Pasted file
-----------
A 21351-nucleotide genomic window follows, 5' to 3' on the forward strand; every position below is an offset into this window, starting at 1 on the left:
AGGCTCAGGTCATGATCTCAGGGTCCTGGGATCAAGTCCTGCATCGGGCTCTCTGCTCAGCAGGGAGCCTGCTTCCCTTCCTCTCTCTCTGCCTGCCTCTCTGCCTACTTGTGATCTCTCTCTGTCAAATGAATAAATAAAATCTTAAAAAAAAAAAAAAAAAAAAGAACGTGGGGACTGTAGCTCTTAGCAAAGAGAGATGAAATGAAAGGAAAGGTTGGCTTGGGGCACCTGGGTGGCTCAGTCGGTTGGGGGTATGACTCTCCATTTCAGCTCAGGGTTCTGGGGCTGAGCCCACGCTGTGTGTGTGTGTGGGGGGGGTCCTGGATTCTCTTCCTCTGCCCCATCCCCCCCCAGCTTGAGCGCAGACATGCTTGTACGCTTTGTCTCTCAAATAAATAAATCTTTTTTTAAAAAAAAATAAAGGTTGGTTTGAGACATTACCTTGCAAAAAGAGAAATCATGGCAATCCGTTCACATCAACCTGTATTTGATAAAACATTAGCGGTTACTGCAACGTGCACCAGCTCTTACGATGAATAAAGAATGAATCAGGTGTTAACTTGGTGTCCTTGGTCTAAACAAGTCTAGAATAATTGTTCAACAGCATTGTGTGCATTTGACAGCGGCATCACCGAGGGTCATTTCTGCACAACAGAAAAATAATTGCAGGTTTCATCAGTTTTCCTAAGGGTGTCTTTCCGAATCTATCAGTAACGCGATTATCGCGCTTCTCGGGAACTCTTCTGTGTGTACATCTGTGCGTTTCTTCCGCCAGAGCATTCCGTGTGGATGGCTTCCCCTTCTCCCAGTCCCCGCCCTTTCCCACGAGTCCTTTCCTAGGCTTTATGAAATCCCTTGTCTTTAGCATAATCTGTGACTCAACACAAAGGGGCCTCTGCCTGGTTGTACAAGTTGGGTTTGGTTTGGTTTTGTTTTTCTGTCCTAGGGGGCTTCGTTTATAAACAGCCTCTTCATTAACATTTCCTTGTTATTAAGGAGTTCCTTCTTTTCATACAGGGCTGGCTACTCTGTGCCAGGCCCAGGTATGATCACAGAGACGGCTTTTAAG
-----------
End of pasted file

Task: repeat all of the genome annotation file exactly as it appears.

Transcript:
A 21351-nucleotide genomic window follows, 5' to 3' on the forward strand; every position below is an offset into this window, starting at 1 on the left:
AGGCTCAGGTCATGATCTCAGGGTCCTGGGATCAAGTCCTGCATCGGGCTCTCTGCTCAGCAGGGAGCCTGCTTCCCTTCCTCTCTCTCTGCCTGCCTCTCTGCCTACTTGTGATCTCTCTCTGTCAAATGAATAAATAAAATCTTAAAAAAAAAAAAAAAAAAAAGAACGTGGGGACTGTAGCTCTTAGCAAAGAGAGATGAAATGAAAGGAAAGGTTGGCTTGGGGCACCTGGGTGGCTCAGTCGGTTGGGGGTATGACTCTCCATTTCAGCTCAGGGTTCTGGGGCTGAGCCCACGCTGTGTGTGTGTGTGGGGGGGGTCCTGGATTCTCTTCCTCTGCCCCATCCCCCCCCAGCTTGAGCGCAGACATGCTTGTACGCTTTGTCTCTCAAATAAATAAATCTTTTTTTAAAAAAAAATAAAGGTTGGTTTGAGACATTACCTTGCAAAAAGAGAAATCATGGCAATCCGTTCACATCAACCTGTATTTGATAAAACATTAGCGGTTACTGCAACGTGCACCAGCTCTTACGATGAATAAAGAATGAATCAGGTGTTAACTTGGTGTCCTTGGTCTAAACAAGTCTAGAATAATTGTTCAACAGCATTGTGTGCATTTGACAGCGGCATCACCGAGGGTCATTTCTGCACAACAGAAAAATAATTGCAGGTTTCATCAGTTTTCCTAAGGGTGTCTTTCCGAATCTATCAGTAACGCGATTATCGCGCTTCTCGGGAACTCTTCTGTGTGTACATCTGTGCGTTTCTTCCGCCAGAGCATTCCGTGTGGATGGCTTCCCCTTCTCCCAGTCCCCGCCCTTTCCCACGAGTCCTTTCCTAGGCTTTATGAAATCCCTTGTCTTTAGCATAATCTGTGACTCAACACAAAGGGGCCTCTGCCTGGTTGTACAAGTTGGGTTTGGTTTGGTTTTGTTTTTCTGTCCTAGGGGGCTTCGTTTATAAACAGCCTCTTCATTAACATTTCCTTGTTATTAAGGAGTTCCTTCTTTTCATACAGGGCTGGCTACTCTGTGCCAGGCCCAGGTATGATCACAGAGACGGCTTTTAAG